CxxC domain for isolation and determination of methylation status of CpG islands

submit enquiry

University: University of Edinburgh

Sector(s): Life Sciences, Healthcare & Pharmaceuticals

About Opportunity:

The current method employed to analyse CGI methylation are cumbersome, time-consuming, use toxic reagents, and can damage template DNA. Given the importance of CGI methylation in influencing the expression of genes, a new method is required for faster analysis free of DNA damaging chemicals.


Using the CxxC domain, which specifically binds non-methylated CGIs, in a column format, it is possible to generate a complete library of non-methylated CGIs from tissues or cells of interest. Complete isolation of all CGIs is facilitated through the combined use of CxxC and MBD domains, the latter binding specifically to methylated CGIs. Isolation of CGIs using CxxC domain followed by downstream array- or PCR-based analysis allows fast and accurate identification of non-methylated CGIs from the sample of interest. This method has successfully been applied to various human tissues, available as an array of non-methylated CGIs. The CxxC domain column provides a >50-fold enrichment of non-methylated CGIs from bulk DNA, validating the use of this domain.

Key Benefits:

  • No need of toxic chemicals that damage DNA samples
  • Reduced assay time and costs
  • Simple, efficient, and reproducible two-step process


  • Research reagents
  • Diagnostic and prognostic tool
  • Comparative analysis of methylation status in disease and non-diseased tissues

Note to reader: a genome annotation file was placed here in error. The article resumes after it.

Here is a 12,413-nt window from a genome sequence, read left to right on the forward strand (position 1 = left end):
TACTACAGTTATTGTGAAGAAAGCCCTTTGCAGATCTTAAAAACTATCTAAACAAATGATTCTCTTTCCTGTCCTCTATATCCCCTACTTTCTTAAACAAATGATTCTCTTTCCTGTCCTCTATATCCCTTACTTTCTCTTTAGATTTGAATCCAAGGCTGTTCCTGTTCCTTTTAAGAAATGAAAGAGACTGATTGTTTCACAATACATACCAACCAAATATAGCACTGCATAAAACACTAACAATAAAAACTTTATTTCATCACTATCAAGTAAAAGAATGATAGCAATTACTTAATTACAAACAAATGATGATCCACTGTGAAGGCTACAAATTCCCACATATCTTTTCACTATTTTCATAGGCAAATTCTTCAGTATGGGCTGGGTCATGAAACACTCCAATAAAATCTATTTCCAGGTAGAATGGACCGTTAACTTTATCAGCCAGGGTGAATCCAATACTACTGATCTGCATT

IP Status:

Patent on CxxC domain, CGI library, and CxxC domain based reagents has been granted in USA, UK, and EU


Please enter your name.

Please enter the name of the company you work for.

Is your company an SME?

Please select the country you are in.

Please select what part of the UK you are in.

Please select from the following options.

Please enter your email address.

To help us process your enquiry faster please enter some details about the information you are interested in.

Words remaining:

Related Opportunities

  • Lab in a Pill

    Scientists at the University of Glasgow have pioneered a new sensor technology, Lab-in-a-Pill, that could have major impact on the cost and effectiveness of bowel cancer treatment.

    Expires: Created:
  • Thermoelectric Sensor

    The Thermoelectric Sensor technology is a Nano-Calorimetric Sensor which measures very small changes in temperature. The IP provides a route to making the most sensitive calorimetric measurements (with a resolution of 0.1 mK).

    Expires: Created:
  • Parkinson's Disease Model

    The University of Glasgow is offering an exciting new model for the evaluation of new treatments for Parkinsons disease

    Expires: Created:
  • Combination Treatment for MRSA Nasal Carriage and MRSA-infected Wounds

    The new treatment is a combination of a peptide (ranalexin) with bacteria cell wall-digesting protein (lysostaphin), which specifically targets and kills Staphylococcus aureus, including MRSA.

    Expires: Created:
  • Synergistic antifungal combination

    Candida species are a major cause of catheter-related nosocomial bloodstream infections. We have identified that the combination of an echinocandin antifungal with certain antimicrobial peptides results in potent, synergistic inhibition of yeast pathogens in vitro, so offering a potential combinatio...

    Expires: Created:

Alerts Signup

Sign up to our technology alerts and be the first to hear about any new technology opportunities from Scotland's universities

Register Now for University Alerts

Search Filter

Share this page

Use the buttons below to share these technology opportunities on your favourite social networking site. You can also share them from inside the individual opportunity.